Why I am not a Libertarian Paternalist

Hooray!

The most generous reading of the libertarian paternalist position is that the government should monkey around with various default options, in order to improve “welfare.” In fact, Thaler often goes well beyond this, staking out completely outrageous positions, but this post is not titled “Why Richard Thaler is a mendacious jackass” so I will leave that to one side.

The problem is that it is never clear whose welfare is meant to be maximised. Consider the one lib pat reform that has been introduced, which makes it harder to skip the question on if you want to be an organ donor. It is hard to argue that this increases the welfare of people applying for a driving licence. Instead, it is clearly meant to increase the welfare of people who hope to receive an organ donation. So rather than being paternalist, perhaps it would be better to call it redistributive?

What needs to be borne in mind is that decisions have costs, and changing the defaults means changing where the costs fall. Consider lib pat compulsory purchase! If the government thought that seizing your property would increase welfare it could do so, unless you register an objection with the council, every day. If ever you should be ill, or have other pressing engagements, or whatever, the government takes your land. Obviously such a policy would be outrageous, but it seems to be justified on lib pat grounds.

Moreover, I have no confidence that government is capable of improving my welfare, even when it wants to and my welfare is relatively well-defined. Thaler’s favourite example in favour of libertarian paternalism is the partial privatisation of social security in Sweden. The government encouraged people to think carefully about what fund to put their money in, and not just choose the default fund – but in fact people who chose the default did better. Therefore the government shouldn’t have discouraged people from taking the default, which supposedly argues powerfully in favour of libertarian paternalism. My response is… what? Here you have a clear example of the government nudging people (away from the default), it ends in disaster, and your conclusion is that it proves that the government should nudge people. Huh. My conclusion is that the government doesn’t know what it’s doing, and its nudges are more likely to do harm than good. Then add in special interests and regulatory capture. Then add in the uncertainty of what my welfare is. Then add in the possibility that it will be used not for my welfare, but for other people’s. Lib pat now looks disastrous.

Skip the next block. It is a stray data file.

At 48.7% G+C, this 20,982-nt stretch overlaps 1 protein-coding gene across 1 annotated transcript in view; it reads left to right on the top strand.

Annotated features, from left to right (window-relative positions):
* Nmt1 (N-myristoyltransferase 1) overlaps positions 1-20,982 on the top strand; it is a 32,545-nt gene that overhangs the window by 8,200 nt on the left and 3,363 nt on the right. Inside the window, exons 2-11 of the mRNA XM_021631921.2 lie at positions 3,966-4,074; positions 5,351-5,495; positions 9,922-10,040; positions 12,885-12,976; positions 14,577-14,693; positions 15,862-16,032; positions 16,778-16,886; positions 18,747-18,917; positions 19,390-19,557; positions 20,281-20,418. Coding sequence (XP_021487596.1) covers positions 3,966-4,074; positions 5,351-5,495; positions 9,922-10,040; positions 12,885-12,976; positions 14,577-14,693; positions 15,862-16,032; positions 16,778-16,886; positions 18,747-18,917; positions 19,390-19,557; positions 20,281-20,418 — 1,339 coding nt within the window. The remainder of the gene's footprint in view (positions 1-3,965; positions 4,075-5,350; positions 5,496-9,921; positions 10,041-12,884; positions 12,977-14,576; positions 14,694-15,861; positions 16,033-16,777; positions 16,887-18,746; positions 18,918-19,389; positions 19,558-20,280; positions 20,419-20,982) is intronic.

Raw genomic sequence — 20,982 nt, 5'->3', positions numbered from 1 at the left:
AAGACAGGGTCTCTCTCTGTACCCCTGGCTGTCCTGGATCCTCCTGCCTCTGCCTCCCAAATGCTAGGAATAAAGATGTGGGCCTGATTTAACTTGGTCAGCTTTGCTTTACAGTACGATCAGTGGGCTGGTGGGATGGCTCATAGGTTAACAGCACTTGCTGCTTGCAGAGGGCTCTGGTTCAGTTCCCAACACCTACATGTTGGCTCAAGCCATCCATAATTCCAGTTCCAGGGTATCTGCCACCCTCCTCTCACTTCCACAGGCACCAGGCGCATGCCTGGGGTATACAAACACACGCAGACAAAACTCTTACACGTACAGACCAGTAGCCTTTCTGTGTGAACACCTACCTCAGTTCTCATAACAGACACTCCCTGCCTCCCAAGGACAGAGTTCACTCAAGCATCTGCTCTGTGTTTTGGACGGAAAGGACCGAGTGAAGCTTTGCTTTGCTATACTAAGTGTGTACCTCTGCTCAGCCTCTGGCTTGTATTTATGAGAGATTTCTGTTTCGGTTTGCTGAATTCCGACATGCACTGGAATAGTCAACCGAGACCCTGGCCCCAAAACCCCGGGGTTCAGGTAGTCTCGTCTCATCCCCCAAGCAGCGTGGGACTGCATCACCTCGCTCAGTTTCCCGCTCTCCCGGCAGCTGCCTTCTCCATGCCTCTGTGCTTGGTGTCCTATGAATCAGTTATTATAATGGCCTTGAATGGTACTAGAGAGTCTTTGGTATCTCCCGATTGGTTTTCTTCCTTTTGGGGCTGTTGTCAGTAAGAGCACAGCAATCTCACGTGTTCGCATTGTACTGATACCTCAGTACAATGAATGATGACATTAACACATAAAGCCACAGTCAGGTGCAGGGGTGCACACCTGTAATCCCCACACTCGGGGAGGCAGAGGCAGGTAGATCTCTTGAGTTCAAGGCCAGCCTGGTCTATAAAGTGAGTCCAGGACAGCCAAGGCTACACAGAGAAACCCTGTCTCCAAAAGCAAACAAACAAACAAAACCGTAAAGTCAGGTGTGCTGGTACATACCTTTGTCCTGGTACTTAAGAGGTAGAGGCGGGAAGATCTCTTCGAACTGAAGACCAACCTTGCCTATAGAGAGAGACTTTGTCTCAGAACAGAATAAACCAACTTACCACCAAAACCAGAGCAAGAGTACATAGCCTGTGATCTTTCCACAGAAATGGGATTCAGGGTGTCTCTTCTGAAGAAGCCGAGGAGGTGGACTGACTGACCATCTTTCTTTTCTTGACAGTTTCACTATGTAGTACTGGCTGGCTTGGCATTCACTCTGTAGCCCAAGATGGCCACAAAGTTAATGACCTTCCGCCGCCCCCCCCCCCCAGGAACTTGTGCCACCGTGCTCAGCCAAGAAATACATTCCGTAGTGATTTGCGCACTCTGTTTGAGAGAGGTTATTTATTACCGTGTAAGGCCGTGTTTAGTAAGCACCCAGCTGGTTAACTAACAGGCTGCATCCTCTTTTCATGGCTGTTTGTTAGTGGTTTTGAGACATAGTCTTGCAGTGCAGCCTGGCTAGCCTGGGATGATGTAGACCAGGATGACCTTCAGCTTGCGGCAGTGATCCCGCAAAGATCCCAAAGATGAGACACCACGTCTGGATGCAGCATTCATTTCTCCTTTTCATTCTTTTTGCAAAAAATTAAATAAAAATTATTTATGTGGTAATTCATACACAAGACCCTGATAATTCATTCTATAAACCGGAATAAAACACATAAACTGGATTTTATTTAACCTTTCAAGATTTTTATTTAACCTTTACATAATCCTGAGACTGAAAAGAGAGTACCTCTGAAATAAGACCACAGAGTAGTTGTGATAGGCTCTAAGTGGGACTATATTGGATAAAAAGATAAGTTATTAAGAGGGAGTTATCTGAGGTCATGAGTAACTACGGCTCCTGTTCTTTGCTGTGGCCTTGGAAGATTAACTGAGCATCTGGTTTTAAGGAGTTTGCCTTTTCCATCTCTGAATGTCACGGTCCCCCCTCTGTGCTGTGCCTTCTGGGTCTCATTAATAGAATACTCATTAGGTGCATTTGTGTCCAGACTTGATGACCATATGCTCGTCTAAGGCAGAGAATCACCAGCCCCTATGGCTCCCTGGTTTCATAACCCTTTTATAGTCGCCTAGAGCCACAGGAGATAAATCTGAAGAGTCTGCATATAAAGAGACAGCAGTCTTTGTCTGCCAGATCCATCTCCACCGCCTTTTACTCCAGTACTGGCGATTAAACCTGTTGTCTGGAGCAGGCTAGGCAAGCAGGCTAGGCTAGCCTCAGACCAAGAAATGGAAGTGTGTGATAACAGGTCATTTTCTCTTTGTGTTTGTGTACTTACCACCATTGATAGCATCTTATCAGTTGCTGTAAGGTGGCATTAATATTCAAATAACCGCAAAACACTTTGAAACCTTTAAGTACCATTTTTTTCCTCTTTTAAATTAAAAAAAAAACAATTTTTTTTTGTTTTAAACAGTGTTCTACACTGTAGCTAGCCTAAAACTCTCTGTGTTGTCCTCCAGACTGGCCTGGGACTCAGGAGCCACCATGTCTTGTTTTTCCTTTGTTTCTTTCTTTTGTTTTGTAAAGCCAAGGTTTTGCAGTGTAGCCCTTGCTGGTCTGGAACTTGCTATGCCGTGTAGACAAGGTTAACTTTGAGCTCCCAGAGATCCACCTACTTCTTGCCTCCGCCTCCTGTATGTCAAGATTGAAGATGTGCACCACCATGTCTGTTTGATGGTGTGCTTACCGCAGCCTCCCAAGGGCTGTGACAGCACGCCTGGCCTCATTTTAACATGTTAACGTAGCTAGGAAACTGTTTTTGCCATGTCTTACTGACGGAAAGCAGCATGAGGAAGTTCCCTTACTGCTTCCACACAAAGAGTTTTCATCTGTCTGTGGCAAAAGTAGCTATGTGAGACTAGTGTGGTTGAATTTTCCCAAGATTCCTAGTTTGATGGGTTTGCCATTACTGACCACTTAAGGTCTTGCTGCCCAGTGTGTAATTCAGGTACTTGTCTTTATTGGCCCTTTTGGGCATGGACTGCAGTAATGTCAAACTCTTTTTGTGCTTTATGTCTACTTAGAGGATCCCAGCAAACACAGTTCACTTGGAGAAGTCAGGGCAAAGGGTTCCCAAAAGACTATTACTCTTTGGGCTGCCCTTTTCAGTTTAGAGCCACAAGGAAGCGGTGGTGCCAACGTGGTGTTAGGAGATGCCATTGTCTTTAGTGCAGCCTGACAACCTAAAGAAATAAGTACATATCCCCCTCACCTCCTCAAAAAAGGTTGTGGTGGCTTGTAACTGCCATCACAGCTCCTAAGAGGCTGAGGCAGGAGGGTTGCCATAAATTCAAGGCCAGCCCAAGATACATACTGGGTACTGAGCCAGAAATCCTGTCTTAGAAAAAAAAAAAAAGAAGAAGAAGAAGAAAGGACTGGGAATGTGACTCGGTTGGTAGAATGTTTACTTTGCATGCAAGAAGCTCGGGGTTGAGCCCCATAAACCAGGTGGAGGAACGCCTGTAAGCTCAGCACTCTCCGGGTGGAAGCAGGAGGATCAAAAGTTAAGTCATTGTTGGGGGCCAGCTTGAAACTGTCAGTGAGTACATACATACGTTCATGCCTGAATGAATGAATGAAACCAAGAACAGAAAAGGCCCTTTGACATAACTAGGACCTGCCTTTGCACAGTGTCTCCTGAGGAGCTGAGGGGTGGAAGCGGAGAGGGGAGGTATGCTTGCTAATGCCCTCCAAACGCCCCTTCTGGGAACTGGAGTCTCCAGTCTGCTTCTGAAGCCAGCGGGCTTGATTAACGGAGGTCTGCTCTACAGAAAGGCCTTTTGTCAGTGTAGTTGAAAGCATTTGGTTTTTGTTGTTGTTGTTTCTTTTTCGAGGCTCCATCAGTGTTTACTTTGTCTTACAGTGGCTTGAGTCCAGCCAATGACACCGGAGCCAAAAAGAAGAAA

At this point the lib pat rejoinder is as follows: “It is unavoidable that governments nudge. Therefore they should nudge so as to increase welfare. Or are you seriously suggesting that they act to make us worse off?” It’s a very weird way of thinking, because it seems to presuppose that there are no other mechanisms by which defaults could be judged. Obviously, I disagree. The best defaults are the ones which preserve the status quo, something which the common law has long upheld – for example, if you say nothing, you are held not to have accepted a contract. In other words, if the government can’t help nudging, it should make sure its nudges are as gentle as possible, rather than the sharp elbow in the ribs that Thaler proposes.

What’s more, monkeying with the defaults is highly disruptive in itself, as it displaces expectations. See for example the idiotic proposal to give legal rights to cohabiting couples. As I have said so many times before, the government should stick to bright line rules, not micromanagement. Any time that people are actually using the defaults, they should be left as they are. The only time that it is legitimate to even consider changing defaults is when (1) people are not using the default but taking expensive steps to avoid it and (2) the default was originally created by the government. An example of this would be intestacy law. But otherwise, leave well alone – ancient custom and the common law trump bureaucratic interference every time.

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2 responses to this post.

  1. What’s special about the status quo, that it shouldn’t be “monkeyed with”?

    Reply

  2. Posted by I am not... on February 24, 2011 at 7:29 pm

    I’m not sure on what level you want that question answered. But if I say I’m a conservative, and a firm believer in the legitimacy of private property and the free-market, then perhaps you can imagine the arguments I would make.

    Reply

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